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Rethinking Shiloh
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     Ulysses S. Grant once remarked that the Battle of Shiloh “has been perhaps
less understood, or, to state the case more accurately, more persistently
misunderstood, than any other engagement . . . during the entire rebellion.”
In Rethinking Shiloh, Timothy B. Smith seeks to rectify these persistent
myths and misunderstandings, arguing that some of Shiloh’s story is either
not fully examined or has been the result of a limited and narrow collective
memory established decades ago. Continuing the work he began in The
Untold Story of Shiloh
, Smith delves even further into the story of Shiloh
and examines in detail how the battle has been treated in historiography and
public opinion.
     The nine essays in this collection uncover new details about the
battle, correct some of the myths surrounding it, and reveal new avenues of
exploration. The topics range from a compelling analysis and description of
the last hours of General Albert Sidney Johnston to the effect of the New
Deal on Shiloh National Military Park and, subsequently, our understanding
of the battle. Smith’s careful analyses and research bring attention to
the many relatively unexplored parts of Shiloh such as the terrain, the
actual route of Lew Wallace’s march, and post-battle developments that
affect currently held perceptions of thatfamed clash between Union and
Confederate armies in West Tennessee.
     Studying Shiloh should alert readers and historians to the likelihood
of misconceptions in other campaigns and wars—including today’s military
conflicts. By reevaluating aspects of the Battle of Shiloh often ignored by
military historians, Smith’s book makes significant steps toward a more
complete understanding and appreciation of the Shiloh campaign in all of its
ramifications.

Timothy B. Smith teaches history at the University of Tennessee, Martin. His most recent books include The Golden Age of Battlefield Preservation: The Decade of the 1890s and the Establishment of America’s First Five Military Parks, Mississippi in the Civil War: The Home Front, and Corinth 1862: Siege, Battle, Occupation.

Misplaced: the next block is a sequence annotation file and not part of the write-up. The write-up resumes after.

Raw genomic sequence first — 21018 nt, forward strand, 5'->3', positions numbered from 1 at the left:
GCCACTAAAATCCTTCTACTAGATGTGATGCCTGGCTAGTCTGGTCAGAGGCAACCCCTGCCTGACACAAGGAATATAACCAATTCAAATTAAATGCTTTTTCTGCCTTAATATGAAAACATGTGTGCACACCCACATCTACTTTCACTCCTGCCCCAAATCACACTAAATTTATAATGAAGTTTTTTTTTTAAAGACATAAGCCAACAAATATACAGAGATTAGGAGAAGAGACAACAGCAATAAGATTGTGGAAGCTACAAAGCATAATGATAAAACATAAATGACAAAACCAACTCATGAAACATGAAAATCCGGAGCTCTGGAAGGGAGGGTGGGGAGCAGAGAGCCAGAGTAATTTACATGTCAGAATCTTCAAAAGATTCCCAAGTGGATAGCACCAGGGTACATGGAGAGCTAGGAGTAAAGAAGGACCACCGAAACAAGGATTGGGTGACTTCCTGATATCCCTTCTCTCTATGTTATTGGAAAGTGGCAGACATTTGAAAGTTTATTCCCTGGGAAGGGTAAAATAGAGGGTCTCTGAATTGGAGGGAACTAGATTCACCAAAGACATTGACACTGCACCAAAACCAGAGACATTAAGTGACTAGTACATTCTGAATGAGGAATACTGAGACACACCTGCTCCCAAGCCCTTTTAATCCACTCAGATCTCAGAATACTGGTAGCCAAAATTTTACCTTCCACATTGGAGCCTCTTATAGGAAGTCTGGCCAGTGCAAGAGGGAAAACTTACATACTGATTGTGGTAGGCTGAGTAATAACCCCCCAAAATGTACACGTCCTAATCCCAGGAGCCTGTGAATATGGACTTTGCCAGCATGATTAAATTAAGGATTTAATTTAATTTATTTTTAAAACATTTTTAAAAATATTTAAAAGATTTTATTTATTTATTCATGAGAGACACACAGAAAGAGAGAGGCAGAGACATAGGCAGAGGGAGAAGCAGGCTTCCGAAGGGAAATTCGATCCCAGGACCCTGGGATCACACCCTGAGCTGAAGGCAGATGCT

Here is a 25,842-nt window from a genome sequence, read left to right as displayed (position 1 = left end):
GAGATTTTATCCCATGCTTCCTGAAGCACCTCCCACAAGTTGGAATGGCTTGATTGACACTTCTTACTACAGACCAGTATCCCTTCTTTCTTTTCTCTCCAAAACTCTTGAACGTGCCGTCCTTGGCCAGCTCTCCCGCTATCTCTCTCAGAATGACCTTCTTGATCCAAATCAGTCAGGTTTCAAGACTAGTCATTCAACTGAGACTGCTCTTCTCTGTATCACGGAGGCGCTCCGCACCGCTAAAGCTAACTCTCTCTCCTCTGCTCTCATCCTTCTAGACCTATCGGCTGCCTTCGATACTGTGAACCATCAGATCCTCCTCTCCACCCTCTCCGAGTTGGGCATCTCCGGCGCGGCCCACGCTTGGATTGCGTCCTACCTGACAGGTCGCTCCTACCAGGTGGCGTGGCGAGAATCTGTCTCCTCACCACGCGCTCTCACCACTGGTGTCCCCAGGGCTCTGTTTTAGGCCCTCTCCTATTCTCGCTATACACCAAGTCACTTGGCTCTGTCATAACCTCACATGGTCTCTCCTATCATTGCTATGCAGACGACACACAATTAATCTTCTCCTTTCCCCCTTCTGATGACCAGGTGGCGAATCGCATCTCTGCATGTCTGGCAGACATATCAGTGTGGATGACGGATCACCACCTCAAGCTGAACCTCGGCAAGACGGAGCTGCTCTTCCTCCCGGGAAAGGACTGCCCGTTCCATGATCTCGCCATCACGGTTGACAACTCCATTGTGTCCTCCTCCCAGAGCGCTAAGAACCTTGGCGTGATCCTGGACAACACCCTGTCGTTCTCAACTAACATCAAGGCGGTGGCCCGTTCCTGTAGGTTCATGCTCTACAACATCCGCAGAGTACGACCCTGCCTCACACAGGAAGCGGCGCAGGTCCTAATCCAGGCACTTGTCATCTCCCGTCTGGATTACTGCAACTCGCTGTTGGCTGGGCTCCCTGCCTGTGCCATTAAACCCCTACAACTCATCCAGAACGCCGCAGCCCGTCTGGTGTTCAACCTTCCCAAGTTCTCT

Table of Contents

  1. Cover
  2. pp. 1-1
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  1. Frontmatter
  2. pp. 2-7
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  1. Contents
  2. pp. 8-9
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  1. Illustrations
  2. pp. 10-11
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  1. Preface
  2. pp. xi-xv
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  1. 1. “Difficult and Broken Ground”: The Terrain Factor at Shiloh
  2. pp. 1-25
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  1. 2. To Conquer or Perish: The Last Hours of Albert Sidney Johnston
  2. pp. 27-43
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  1. 3. Anatomy of an Icon: Shiloh’s Hornet’s Nest in Civil War Memory
  2. pp. 45-66
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  1. 4. A Case Study in Civil War Memory: Benjamin M. Prentissas the Hero of Shiloh
  2. pp. 67-83
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  1. 5. Rewriting History: Locating Lew Wallace’s Route of March to Shiloh
  2. pp. 85-97
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  1. 6. Secession at Shiloh: Mississippi’s Convention Delegates and Their State’s Defense
  2. pp. 99-105
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  1. 7. The Forgotten Inhabitants of Shiloh: A Case Study in a Civilian-Government Relationship
  2. pp. 107-125
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  1. 8. A Case Study in Change: The New Deal’s Effect on Shiloh National Military Park
  2. pp. 127-147
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  1. 9. History in the Making: Shiloh: Portrait of a Battle Fifty Years Later
  2. pp. 149-161
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  1. Notes
  2. pp. 163-188
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  1. Index
  2. pp. 189-197
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